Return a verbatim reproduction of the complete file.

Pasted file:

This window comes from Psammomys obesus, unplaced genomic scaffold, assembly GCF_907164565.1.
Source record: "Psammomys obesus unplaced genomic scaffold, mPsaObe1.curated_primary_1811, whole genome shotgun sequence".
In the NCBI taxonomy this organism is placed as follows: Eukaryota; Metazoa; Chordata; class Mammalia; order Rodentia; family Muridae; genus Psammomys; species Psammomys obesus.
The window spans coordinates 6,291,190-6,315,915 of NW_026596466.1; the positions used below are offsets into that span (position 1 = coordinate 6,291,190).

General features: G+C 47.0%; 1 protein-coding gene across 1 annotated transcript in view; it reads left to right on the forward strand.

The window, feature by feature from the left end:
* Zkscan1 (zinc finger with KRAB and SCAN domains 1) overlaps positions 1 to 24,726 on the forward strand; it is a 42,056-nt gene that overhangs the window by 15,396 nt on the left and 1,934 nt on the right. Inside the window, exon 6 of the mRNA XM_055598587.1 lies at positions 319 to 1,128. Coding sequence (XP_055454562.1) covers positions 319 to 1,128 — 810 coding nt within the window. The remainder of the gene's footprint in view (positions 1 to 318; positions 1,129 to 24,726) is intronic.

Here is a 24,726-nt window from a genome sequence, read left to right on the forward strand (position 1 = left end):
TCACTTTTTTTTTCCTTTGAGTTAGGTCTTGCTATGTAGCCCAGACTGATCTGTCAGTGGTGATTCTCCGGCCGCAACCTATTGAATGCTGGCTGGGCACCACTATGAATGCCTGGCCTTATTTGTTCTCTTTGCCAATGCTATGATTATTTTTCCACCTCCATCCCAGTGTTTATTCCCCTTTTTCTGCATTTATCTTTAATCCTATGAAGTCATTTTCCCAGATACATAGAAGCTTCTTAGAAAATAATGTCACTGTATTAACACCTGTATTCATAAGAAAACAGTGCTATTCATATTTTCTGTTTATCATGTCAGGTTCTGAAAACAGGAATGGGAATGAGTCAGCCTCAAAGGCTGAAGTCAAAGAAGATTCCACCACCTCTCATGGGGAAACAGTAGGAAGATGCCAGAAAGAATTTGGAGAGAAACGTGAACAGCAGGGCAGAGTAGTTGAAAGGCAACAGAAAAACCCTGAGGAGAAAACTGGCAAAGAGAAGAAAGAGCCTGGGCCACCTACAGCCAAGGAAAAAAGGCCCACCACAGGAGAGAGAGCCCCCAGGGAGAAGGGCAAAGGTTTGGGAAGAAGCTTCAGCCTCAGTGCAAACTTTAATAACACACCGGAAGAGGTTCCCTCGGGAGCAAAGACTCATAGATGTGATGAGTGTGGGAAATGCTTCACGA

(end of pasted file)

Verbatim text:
This window comes from Psammomys obesus, unplaced genomic scaffold, assembly GCF_907164565.1.
Source record: "Psammomys obesus unplaced genomic scaffold, mPsaObe1.curated_primary_1811, whole genome shotgun sequence".
In the NCBI taxonomy this organism is placed as follows: Eukaryota; Metazoa; Chordata; class Mammalia; order Rodentia; family Muridae; genus Psammomys; species Psammomys obesus.
The window spans coordinates 6,291,190-6,315,915 of NW_026596466.1; the positions used below are offsets into that span (position 1 = coordinate 6,291,190).

General features: G+C 47.0%; 1 protein-coding gene across 1 annotated transcript in view; it reads left to right on the forward strand.

The window, feature by feature from the left end:
* Zkscan1 (zinc finger with KRAB and SCAN domains 1) overlaps positions 1 to 24,726 on the forward strand; it is a 42,056-nt gene that overhangs the window by 15,396 nt on the left and 1,934 nt on the right. Inside the window, exon 6 of the mRNA XM_055598587.1 lies at positions 319 to 1,128. Coding sequence (XP_055454562.1) covers positions 319 to 1,128 — 810 coding nt within the window. The remainder of the gene's footprint in view (positions 1 to 318; positions 1,129 to 24,726) is intronic.

Here is a 24,726-nt window from a genome sequence, read left to right on the forward strand (position 1 = left end):
TCACTTTTTTTTTCCTTTGAGTTAGGTCTTGCTATGTAGCCCAGACTGATCTGTCAGTGGTGATTCTCCGGCCGCAACCTATTGAATGCTGGCTGGGCACCACTATGAATGCCTGGCCTTATTTGTTCTCTTTGCCAATGCTATGATTATTTTTCCACCTCCATCCCAGTGTTTATTCCCCTTTTTCTGCATTTATCTTTAATCCTATGAAGTCATTTTCCCAGATACATAGAAGCTTCTTAGAAAATAATGTCACTGTATTAACACCTGTATTCATAAGAAAACAGTGCTATTCATATTTTCTGTTTATCATGTCAGGTTCTGAAAACAGGAATGGGAATGAGTCAGCCTCAAAGGCTGAAGTCAAAGAAGATTCCACCACCTCTCATGGGGAAACAGTAGGAAGATGCCAGAAAGAATTTGGAGAGAAACGTGAACAGCAGGGCAGAGTAGTTGAAAGGCAACAGAAAAACCCTGAGGAGAAAACTGGCAAAGAGAAGAAAGAGCCTGGGCCACCTACAGCCAAGGAAAAAAGGCCCACCACAGGAGAGAGAGCCCCCAGGGAGAAGGGCAAAGGTTTGGGAAGAAGCTTCAGCCTCAGTGCAAACTTTAATAACACACCGGAAGAGGTTCCCTCGGGAGCAAAGACTCATAGATGTGATGAGTGTGGGAAATGCTTCACGA